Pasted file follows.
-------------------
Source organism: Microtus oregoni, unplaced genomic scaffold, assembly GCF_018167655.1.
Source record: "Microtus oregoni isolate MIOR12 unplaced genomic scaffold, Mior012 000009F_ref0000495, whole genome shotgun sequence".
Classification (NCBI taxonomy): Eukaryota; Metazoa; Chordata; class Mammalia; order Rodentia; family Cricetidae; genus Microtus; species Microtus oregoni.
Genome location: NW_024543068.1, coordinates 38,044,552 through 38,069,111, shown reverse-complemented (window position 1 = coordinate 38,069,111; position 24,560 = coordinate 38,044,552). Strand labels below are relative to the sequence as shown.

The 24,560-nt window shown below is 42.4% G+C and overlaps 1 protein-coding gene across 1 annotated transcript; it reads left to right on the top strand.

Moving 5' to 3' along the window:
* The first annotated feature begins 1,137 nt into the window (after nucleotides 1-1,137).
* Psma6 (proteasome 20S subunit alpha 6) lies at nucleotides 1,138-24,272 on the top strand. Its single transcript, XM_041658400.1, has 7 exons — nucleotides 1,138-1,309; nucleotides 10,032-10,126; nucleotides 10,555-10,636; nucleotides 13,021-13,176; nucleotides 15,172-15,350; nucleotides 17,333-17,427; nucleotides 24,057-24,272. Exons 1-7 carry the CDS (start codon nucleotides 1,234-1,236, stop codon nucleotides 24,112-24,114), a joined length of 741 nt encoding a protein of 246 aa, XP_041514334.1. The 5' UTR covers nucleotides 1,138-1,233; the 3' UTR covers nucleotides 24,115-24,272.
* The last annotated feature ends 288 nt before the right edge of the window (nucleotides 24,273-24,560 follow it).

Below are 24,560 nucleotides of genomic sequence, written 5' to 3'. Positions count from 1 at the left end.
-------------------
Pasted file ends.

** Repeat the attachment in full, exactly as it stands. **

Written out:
Source organism: Microtus oregoni, unplaced genomic scaffold, assembly GCF_018167655.1.
Source record: "Microtus oregoni isolate MIOR12 unplaced genomic scaffold, Mior012 000009F_ref0000495, whole genome shotgun sequence".
Classification (NCBI taxonomy): Eukaryota; Metazoa; Chordata; class Mammalia; order Rodentia; family Cricetidae; genus Microtus; species Microtus oregoni.
Genome location: NW_024543068.1, coordinates 38,044,552 through 38,069,111, shown reverse-complemented (window position 1 = coordinate 38,069,111; position 24,560 = coordinate 38,044,552). Strand labels below are relative to the sequence as shown.

The 24,560-nt window shown below is 42.4% G+C and overlaps 1 protein-coding gene across 1 annotated transcript; it reads left to right on the top strand.

Moving 5' to 3' along the window:
* The first annotated feature begins 1,137 nt into the window (after nucleotides 1-1,137).
* Psma6 (proteasome 20S subunit alpha 6) lies at nucleotides 1,138-24,272 on the top strand. Its single transcript, XM_041658400.1, has 7 exons — nucleotides 1,138-1,309; nucleotides 10,032-10,126; nucleotides 10,555-10,636; nucleotides 13,021-13,176; nucleotides 15,172-15,350; nucleotides 17,333-17,427; nucleotides 24,057-24,272. Exons 1-7 carry the CDS (start codon nucleotides 1,234-1,236, stop codon nucleotides 24,112-24,114), a joined length of 741 nt encoding a protein of 246 aa, XP_041514334.1. The 5' UTR covers nucleotides 1,138-1,233; the 3' UTR covers nucleotides 24,115-24,272.
* The last annotated feature ends 288 nt before the right edge of the window (nucleotides 24,273-24,560 follow it).

Below are 24,560 nucleotides of genomic sequence, written 5' to 3'. Positions count from 1 at the left end.